Working capital is the money used to cover all of a company’s short-term expenses, including inventory, payments on short-term debt, and day-to-day expenses—called operating expenses. Working capital is critical since it is used to keep a business operating smoothly and meet all its financial obligations within the coming year.
Why is working capital important?
Working capital is important because it is necessary in order for businesses to remain solvent. In theory, a business could become bankrupt even if it is profitable. After all, a business cannot rely on accounting profits in order to pay its bills—those bills need to be paid in cash readily in hand. To illustrate, consider the case of a company that had accumulated $1 million in cash due to its previous years’ retained earnings. If the company were to invest all $1 million at once, they could find themselves with insufficient current assets to pay for their current liabilities.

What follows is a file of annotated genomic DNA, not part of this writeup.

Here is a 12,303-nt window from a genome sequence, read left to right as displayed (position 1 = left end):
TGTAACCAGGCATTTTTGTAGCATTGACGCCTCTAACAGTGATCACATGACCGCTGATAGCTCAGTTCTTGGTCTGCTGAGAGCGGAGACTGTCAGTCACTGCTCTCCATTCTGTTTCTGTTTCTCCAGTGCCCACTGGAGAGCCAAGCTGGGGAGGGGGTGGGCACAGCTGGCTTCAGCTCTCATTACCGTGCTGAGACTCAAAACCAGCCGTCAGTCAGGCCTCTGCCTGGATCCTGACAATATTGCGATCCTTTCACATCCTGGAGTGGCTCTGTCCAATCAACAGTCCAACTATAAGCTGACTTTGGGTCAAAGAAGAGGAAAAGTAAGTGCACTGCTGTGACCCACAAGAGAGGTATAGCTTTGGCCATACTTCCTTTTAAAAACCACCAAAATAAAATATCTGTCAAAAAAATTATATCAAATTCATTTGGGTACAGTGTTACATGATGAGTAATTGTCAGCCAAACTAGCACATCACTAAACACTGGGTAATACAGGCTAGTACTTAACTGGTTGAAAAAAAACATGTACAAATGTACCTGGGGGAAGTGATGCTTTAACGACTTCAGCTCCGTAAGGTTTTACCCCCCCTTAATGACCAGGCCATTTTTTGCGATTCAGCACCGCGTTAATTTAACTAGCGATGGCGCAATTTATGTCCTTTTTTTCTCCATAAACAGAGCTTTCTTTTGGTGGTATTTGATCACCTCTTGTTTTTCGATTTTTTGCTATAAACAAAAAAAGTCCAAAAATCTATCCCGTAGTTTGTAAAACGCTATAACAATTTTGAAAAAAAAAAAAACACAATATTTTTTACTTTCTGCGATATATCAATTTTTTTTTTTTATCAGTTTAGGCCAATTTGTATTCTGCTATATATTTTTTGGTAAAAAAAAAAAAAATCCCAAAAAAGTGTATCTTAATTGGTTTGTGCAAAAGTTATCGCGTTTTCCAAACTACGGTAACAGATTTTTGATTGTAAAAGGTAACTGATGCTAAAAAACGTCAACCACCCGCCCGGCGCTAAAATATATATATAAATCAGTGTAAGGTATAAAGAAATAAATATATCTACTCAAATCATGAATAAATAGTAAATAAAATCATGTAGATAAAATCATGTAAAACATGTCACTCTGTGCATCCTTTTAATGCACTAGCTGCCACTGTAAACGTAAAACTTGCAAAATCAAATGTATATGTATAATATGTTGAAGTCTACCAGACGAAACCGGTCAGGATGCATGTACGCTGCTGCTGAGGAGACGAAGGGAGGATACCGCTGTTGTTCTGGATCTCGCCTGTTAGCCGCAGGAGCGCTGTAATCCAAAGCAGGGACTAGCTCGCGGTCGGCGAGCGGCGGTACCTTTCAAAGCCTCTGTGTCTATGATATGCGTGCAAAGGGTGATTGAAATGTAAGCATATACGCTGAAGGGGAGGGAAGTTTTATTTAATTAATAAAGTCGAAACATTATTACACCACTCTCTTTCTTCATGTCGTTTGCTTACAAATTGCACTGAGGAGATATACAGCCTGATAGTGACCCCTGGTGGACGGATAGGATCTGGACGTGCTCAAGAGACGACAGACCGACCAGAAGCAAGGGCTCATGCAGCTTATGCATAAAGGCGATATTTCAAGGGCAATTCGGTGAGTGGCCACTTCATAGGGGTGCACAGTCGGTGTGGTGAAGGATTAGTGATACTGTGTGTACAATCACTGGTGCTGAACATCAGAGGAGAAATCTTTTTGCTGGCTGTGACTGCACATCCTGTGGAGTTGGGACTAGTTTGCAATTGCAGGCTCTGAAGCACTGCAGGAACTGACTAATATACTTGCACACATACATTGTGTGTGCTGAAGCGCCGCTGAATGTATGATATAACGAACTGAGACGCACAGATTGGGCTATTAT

Drivers of Working Capital
Companies have both short-term assets and liabilities. A company’s short-term assets are called current assets, while short-term liabilities are called current liabilities. A company’s working capital is the difference between the value of the current assets and its current liabilities for the period.